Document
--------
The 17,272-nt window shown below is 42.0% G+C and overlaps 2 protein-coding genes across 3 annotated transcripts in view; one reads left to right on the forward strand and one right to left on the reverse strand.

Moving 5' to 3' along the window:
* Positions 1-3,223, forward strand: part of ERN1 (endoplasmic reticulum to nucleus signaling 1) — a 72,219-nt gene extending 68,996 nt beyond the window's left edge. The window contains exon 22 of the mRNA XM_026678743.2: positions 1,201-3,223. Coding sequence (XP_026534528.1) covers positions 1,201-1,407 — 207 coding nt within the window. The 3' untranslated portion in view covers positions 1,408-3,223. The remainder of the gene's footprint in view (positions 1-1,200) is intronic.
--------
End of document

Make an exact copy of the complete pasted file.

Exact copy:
The 17,272-nt window shown below is 42.0% G+C and overlaps 2 protein-coding genes across 3 annotated transcripts in view; one reads left to right on the forward strand and one right to left on the reverse strand.

Moving 5' to 3' along the window:
* Positions 1-3,223, forward strand: part of ERN1 (endoplasmic reticulum to nucleus signaling 1) — a 72,219-nt gene extending 68,996 nt beyond the window's left edge. The window contains exon 22 of the mRNA XM_026678743.2: positions 1,201-3,223. Coding sequence (XP_026534528.1) covers positions 1,201-1,407 — 207 coding nt within the window. The 3' untranslated portion in view covers positions 1,408-3,223. The remainder of the gene's footprint in view (positions 1-1,200) is intronic.